Students gear up for battle after University of Winnipeg board rejects fossil fuel divestment

The University of Winnipeg Students’ Association is promising to continue its fight against fossil fuels after a decision by the university’s board fell short of complete divestment on Monday night.

School calls new green fund for investors a step in the right direction

University of Winnipeg Students' Association environmental ethics director Avery Letkemann says the fight for divestment will continue. (Travis Golby/CBC)

The University of Winnipeg Students' Association promises to continue its fight against fossil fuels after a decision by the university's board fell short of complete divestment on Monday night.

"They have been nothing but underhanded and they cannot stop us," students association environmental ethics director Avery Letkemann said.

Letkemann learned through the media on Monday evening that the University of Winnipeg's board of regents had received a new policy guiding investments for endowments to the University of Winnipeg Foundation.

Students stood outside the board's meeting Monday afternoon holding signs that said "DIVEST NOW!" and sang their opposition to fossil fuel investments held by the university's foundation.

The university said in a news release the new policy is similar to those of other universities across Canada. The policy is responsible and commits to establishing a renewable energy investment portfolio known as a green fund as an option for investors, the news release says.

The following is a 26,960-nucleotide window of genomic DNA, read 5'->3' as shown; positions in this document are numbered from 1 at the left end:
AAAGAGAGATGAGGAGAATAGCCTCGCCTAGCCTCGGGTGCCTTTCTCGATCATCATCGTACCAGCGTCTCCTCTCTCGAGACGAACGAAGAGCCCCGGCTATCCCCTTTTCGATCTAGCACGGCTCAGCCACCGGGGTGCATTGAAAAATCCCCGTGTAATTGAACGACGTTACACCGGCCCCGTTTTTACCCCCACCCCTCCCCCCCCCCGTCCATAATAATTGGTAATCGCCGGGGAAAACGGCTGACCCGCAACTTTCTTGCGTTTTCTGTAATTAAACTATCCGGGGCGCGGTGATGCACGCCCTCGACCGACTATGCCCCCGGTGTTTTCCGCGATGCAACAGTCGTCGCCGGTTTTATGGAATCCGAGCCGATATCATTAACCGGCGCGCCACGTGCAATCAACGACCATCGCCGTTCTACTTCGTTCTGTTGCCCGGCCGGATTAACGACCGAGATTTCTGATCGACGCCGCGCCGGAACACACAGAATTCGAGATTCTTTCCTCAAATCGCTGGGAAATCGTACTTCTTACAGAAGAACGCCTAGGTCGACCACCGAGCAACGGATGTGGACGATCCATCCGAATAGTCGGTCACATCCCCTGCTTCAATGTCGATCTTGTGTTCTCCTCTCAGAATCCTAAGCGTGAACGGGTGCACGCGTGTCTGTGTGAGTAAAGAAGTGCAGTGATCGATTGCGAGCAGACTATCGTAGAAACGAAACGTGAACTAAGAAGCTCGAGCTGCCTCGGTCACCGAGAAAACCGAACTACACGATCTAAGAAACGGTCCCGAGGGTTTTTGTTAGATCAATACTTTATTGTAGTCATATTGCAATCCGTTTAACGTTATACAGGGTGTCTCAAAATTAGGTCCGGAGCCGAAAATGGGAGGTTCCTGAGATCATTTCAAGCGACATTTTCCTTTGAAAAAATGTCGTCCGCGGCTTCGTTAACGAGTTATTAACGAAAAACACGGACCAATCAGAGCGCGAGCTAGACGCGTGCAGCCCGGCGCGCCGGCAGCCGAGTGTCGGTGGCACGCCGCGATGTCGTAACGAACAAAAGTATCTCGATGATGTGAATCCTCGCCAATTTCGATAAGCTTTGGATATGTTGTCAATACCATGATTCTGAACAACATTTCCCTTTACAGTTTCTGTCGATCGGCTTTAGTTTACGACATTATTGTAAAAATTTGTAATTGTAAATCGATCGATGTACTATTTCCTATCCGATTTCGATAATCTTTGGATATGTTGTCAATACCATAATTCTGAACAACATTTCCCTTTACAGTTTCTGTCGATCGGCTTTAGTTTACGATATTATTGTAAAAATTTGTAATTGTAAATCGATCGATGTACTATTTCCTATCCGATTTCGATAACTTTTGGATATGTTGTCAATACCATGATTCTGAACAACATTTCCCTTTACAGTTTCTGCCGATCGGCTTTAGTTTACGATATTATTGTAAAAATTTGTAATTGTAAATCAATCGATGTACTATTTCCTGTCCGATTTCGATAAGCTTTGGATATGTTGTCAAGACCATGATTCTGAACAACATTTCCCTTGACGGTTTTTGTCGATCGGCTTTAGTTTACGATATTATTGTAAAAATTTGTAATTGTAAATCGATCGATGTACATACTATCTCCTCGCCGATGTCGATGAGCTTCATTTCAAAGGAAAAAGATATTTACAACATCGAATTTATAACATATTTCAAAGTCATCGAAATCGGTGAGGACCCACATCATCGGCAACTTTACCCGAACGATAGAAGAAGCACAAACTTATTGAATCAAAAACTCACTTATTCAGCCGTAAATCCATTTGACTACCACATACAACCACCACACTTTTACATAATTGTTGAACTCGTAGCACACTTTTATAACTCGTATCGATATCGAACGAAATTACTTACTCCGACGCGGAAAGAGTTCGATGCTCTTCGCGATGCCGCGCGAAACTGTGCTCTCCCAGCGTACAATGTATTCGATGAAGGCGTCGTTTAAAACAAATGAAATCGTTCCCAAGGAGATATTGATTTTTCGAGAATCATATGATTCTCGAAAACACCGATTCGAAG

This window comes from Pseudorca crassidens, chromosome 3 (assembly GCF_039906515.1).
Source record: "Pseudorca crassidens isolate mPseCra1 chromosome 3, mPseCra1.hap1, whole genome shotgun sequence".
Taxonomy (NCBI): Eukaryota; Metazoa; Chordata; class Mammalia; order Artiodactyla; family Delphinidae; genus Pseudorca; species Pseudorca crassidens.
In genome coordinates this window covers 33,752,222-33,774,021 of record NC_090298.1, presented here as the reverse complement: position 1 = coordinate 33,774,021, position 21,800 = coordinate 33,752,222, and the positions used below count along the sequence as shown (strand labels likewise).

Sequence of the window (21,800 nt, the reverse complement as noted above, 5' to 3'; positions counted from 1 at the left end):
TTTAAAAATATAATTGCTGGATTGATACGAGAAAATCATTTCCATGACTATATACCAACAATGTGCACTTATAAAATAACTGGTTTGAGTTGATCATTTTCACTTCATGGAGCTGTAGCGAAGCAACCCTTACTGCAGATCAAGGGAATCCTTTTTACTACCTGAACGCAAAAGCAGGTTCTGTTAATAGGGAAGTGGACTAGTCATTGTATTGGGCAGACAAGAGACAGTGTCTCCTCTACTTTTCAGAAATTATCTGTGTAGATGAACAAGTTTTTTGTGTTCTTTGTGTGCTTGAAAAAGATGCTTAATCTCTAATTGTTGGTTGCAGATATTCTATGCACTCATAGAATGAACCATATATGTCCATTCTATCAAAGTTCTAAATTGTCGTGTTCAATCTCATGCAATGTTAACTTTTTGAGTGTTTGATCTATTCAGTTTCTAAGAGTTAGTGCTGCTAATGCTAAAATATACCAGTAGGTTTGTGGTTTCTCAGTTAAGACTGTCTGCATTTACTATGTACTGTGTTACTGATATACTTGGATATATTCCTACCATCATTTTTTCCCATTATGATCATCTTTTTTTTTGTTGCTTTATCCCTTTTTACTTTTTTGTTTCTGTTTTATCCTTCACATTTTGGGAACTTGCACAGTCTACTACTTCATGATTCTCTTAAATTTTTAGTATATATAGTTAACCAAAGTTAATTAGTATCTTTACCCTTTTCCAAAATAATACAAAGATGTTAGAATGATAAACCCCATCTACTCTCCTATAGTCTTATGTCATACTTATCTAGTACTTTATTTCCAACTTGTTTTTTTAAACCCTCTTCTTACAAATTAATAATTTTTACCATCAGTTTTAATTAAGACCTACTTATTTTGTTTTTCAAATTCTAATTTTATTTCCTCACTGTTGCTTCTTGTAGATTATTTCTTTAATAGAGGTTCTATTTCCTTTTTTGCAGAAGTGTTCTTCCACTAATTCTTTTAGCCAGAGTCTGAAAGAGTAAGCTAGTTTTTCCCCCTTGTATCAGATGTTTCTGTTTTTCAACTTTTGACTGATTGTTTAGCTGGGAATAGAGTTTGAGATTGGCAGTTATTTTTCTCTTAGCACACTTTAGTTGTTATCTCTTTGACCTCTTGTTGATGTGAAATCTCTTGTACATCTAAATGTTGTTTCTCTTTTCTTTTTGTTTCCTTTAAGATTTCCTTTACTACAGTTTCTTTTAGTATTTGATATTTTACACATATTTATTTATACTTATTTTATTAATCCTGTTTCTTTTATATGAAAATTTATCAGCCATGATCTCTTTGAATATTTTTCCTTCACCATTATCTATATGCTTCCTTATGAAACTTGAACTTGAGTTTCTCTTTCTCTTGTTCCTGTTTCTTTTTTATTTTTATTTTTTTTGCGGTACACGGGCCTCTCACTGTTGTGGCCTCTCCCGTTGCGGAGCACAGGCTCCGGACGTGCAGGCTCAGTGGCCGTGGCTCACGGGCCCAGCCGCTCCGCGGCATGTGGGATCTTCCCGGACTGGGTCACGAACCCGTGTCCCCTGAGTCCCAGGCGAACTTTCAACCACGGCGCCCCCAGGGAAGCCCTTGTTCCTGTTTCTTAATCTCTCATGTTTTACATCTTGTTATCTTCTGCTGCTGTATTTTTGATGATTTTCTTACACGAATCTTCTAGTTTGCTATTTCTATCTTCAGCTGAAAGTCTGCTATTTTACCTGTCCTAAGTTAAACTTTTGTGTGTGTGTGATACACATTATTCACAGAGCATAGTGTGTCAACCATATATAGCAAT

But Letkemann said anything short of complete divestment of fossil fuel investments isn't good enough.

"I do not accept this as the final decision," she said.

University of Winnipeg student Sadie Lavoie has been fighting to get the university to stop investing in fossil fuels for three years and is angered by the university's decision.

Lavoie, an Indigenous student who sat on the board as a student representative one last time on Monday night, said she's not giving up the fight against the school.

'Not giving up'

"I've tried to educate this education institution, which is very ironic, and they've decided to be on the side of ignorance and colonialism," she said.

"We're not giving up. Divestment is never going to go away. The campaign will never go away."

The university said it's been part of a "comprehensive inquiry" regarding divestment and responsible investing that started in fall 2014.

The university said it will now start tracking the carbon footprint of the foundation's endowment investment portfolio with the goal of reducing the mark on the environment every year.

The U of W's foundation will include regular updates on the application of its responsible investing policy in its quarterly investment reports, the university said.

The foundation's website says its endowment fund has a market value of $56.7 million. Letkemann said it's believed about five per cent of that is invested in fossil fuels. 

Students with the environmental group Divest UWinnipeg camped on the university's front lawn Sunday night to draw attention to the issue of fossil fuel divestment.


​Austin Grabish is a reporter for CBC News in Winnipeg. Since joining CBC in 2016, he's covered several major stories. Some of his career highlights have been documenting the plight of asylum seekers leaving America in the dead of winter for Canada and the 2019 manhunt for two teenage murder suspects. In 2021, he won an RTDNA Canada award for his investigative reporting on the Canadian Museum for Human Rights, which triggered change. Have a story idea? Email: